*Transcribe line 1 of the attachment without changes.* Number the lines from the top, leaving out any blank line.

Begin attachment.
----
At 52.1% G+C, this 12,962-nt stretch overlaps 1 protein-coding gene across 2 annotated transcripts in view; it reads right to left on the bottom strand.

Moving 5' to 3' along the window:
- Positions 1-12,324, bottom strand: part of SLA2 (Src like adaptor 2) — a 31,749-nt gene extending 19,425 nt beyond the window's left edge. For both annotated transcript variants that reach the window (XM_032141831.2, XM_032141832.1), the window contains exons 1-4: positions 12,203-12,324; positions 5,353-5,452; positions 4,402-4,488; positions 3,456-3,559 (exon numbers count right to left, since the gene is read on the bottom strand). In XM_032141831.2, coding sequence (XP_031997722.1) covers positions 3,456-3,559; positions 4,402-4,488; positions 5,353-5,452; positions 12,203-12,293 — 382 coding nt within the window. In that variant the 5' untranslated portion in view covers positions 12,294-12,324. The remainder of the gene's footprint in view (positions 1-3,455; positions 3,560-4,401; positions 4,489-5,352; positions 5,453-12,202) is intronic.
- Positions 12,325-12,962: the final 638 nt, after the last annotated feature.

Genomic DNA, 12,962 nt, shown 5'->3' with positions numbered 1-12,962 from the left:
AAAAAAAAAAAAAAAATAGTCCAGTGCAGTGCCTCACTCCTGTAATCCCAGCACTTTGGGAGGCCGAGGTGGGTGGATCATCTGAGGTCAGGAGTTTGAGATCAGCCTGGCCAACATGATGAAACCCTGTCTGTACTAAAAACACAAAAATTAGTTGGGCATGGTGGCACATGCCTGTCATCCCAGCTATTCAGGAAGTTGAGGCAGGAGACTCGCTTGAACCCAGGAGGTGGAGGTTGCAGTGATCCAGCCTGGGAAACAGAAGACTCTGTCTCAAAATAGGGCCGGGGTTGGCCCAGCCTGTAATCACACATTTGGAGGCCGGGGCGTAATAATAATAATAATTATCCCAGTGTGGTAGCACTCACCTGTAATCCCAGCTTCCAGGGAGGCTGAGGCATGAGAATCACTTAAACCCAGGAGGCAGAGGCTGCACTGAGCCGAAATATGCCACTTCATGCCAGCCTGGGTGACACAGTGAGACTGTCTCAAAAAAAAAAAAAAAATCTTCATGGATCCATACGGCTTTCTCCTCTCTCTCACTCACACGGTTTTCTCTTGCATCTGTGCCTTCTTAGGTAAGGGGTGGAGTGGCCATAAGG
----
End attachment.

At 52.1% G+C, this 12,962-nt stretch overlaps 1 protein-coding gene across 2 annotated transcripts in view; it reads right to left on the bottom strand.